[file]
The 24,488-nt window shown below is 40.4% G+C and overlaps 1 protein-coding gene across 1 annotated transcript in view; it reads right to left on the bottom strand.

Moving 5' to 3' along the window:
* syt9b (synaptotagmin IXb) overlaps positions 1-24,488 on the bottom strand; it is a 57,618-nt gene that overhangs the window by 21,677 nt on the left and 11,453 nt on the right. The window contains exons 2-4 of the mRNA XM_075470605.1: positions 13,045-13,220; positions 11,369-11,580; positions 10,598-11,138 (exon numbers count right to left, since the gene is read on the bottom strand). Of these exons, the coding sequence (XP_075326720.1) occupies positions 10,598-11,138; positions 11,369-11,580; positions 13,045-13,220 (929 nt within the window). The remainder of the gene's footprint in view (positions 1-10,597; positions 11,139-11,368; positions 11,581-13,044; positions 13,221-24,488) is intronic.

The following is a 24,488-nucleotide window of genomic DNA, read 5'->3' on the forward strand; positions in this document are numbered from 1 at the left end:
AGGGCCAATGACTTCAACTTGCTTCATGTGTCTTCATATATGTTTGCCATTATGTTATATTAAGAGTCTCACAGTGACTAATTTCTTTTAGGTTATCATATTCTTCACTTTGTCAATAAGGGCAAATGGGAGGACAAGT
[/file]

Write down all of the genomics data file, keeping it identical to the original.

The 24,488-nt window shown below is 40.4% G+C and overlaps 1 protein-coding gene across 1 annotated transcript in view; it reads right to left on the bottom strand.

Moving 5' to 3' along the window:
* syt9b (synaptotagmin IXb) overlaps positions 1-24,488 on the bottom strand; it is a 57,618-nt gene that overhangs the window by 21,677 nt on the left and 11,453 nt on the right. The window contains exons 2-4 of the mRNA XM_075470605.1: positions 13,045-13,220; positions 11,369-11,580; positions 10,598-11,138 (exon numbers count right to left, since the gene is read on the bottom strand). Of these exons, the coding sequence (XP_075326720.1) occupies positions 10,598-11,138; positions 11,369-11,580; positions 13,045-13,220 (929 nt within the window). The remainder of the gene's footprint in view (positions 1-10,597; positions 11,139-11,368; positions 11,581-13,044; positions 13,221-24,488) is intronic.

The following is a 24,488-nucleotide window of genomic DNA, read 5'->3' on the forward strand; positions in this document are numbered from 1 at the left end:
AGGGCCAATGACTTCAACTTGCTTCATGTGTCTTCATATATGTTTGCCATTATGTTATATTAAGAGTCTCACAGTGACTAATTTCTTTTAGGTTATCATATTCTTCACTTTGTCAATAAGGGCAAATGGGAGGACAAGT